Shooting Still Subjects

There are advantages to shooting still subjects, especially indoors in a studio, such as the ability to control light and choosing camera settings that can take you through the entire sitting. Still, it’s important to keep a few basics in mind because, even experienced shooters make these missteps, and it can show in the final result. When prepping for a sitting or a product photography shoot, take these tips with you for fantastic final results:


Go Low With ISO:  Consider starting at ISO 100 for indoor studio shots. This is particularly important for new photographers beginning in studio photography. ISO 100 offers the lowest noise option and the best quality. You can adjust as needed, but you consider adjusting your lighting fist to properly cover your subject.

Tripod, Tripod, Tripod:  Your subject isn’t moving, so make sure you aren’t, either! A tripod provides important stability, which results in increased sharpness in your images and will also add impact to your overall composition. While this may seem like an obvious tip, you’d be surprised at how many experienced photographers still shoot handheld. Handshake impacts images.

Manual Maximizes Exposure:  Consider switching from autofocus to manual mode when shooting in studio. A camera’s auto exposure modes will read ambient light, not light from strobes, and this will impact your overall exposure. Some initial test shots will help you choose the proper exposure setting for your light setup.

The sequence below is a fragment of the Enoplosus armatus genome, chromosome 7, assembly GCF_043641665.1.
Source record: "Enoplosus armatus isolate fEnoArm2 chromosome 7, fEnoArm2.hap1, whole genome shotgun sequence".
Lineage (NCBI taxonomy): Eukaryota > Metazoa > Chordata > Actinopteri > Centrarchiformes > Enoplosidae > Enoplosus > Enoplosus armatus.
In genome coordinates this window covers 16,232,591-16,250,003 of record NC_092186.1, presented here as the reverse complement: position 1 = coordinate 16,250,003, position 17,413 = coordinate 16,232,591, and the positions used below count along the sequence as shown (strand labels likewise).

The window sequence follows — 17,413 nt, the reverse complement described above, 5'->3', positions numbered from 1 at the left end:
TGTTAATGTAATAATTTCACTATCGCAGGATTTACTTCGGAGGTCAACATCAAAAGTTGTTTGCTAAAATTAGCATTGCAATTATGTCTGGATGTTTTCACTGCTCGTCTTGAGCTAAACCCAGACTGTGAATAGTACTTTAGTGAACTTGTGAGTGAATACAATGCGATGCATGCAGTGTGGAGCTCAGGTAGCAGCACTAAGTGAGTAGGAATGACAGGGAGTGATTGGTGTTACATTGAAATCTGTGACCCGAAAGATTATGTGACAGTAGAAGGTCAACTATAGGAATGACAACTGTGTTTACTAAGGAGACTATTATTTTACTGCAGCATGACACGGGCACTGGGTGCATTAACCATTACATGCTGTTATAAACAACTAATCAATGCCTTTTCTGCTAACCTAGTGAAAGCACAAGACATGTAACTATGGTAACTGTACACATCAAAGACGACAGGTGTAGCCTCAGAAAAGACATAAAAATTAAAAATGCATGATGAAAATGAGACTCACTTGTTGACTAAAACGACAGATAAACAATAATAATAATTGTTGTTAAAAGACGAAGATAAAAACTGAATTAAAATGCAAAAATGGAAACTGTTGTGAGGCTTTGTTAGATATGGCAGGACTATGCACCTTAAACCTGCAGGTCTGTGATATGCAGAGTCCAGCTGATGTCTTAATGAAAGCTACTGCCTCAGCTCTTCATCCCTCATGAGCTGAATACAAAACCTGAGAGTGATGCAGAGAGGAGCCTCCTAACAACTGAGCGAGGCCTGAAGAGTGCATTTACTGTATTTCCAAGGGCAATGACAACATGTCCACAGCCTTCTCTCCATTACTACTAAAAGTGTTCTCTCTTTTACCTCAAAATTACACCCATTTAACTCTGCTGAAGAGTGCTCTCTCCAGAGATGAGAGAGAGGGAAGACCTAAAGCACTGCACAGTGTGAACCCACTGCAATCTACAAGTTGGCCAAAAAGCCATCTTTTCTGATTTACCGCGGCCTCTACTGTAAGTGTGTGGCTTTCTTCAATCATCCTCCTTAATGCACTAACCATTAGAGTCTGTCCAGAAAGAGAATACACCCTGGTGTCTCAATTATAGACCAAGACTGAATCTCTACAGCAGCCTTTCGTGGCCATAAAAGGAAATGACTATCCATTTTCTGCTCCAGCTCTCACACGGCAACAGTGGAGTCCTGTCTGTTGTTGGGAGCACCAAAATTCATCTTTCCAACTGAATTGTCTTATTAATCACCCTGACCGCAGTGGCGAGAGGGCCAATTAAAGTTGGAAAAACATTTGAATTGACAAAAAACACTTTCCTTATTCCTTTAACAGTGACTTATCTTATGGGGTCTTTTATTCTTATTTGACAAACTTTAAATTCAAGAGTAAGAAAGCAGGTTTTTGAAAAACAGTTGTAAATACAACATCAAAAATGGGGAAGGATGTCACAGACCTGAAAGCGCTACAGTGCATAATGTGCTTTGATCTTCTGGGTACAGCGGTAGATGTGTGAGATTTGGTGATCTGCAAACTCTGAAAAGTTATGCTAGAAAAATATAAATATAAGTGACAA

Close In:  When photographing in studio, one of the most common beginner’s mistakes is leaving too much space around the subject. For certain compositions, you’ll need to leave room for the background to properly accent the subject and to create the imagined mood for the image. Just make sure that part of the sitting includes tighter shots. Zoom in closer than might be a bit comfortable than normal. Take a few photographs with varying distance and evaluate the results in the editing room. Many photographers find that closing in brings some of their best work in studio. It may work for you, too!

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